3

I have a question to the conversion of int array to char*. The following code has the output 23. But I don't really understand why. Can someone explain it to me?

#include <stdio.h>
#include <stdint.h>
#include <stdlib.h>

int main(){
    uint32_t x;
    uint32_t* p = (uint32_t*) malloc(sizeof(uint32_t));    
    uint32_t array[9] = {42, 5, 23, 82, 127, 21, 324, 3, 8};

    *p = *((char*)array+8);
    printf("1: %d\n", *p);
    return 0;
}
6

The size of a uint32 is 32 bits, or 4 bytes. When you do (char*)array+8, you cast the array into an array of char, and take the eighth character. Here, the eighth character contains the beginning of the integer 23, which fits into a char.

4
*p = *((char*)array+8*sizeof(uint32_t)

to move to array[8] in your example you are only moving 8 bytes forward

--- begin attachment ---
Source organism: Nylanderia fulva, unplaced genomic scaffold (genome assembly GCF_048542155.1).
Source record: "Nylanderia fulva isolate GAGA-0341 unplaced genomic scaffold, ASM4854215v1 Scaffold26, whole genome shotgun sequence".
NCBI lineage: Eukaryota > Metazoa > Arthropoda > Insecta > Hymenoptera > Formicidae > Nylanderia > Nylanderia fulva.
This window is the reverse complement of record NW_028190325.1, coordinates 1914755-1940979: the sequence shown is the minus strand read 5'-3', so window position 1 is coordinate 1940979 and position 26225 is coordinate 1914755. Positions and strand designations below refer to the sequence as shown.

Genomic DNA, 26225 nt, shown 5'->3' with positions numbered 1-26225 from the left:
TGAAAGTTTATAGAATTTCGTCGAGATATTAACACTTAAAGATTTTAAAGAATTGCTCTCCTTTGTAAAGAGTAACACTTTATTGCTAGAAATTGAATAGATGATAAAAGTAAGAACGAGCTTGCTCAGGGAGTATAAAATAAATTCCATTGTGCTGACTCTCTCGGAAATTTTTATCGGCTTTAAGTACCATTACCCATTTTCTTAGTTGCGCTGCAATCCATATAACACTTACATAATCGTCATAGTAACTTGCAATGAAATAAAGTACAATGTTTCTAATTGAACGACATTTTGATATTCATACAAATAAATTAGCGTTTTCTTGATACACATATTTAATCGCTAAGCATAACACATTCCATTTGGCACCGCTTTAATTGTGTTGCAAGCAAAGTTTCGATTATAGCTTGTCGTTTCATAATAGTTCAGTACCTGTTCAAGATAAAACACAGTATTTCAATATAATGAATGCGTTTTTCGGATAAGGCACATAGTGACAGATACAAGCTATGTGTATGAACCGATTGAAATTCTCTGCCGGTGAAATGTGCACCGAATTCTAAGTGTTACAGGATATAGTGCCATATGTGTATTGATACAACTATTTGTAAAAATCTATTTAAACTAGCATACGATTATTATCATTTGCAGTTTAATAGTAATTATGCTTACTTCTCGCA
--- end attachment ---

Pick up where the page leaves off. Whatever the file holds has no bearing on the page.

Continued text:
3

If you think about it, you have casted the array to char*. Where sizeof char is 1B. Which means usage pointer arithmetics in this case +8 doesnt move you 8*sizeof(uint32_t) to nineth element of array, but only 8 Bytes (8*sizeof(char)).

Since uint32_t has 4 Bytes, you have moved to first byte of 3rd element 23.

First you have to use pointer arithmetics on uint32_t array and after that cast it to char, like

*p = (char)*(array+8);  // Prints 8

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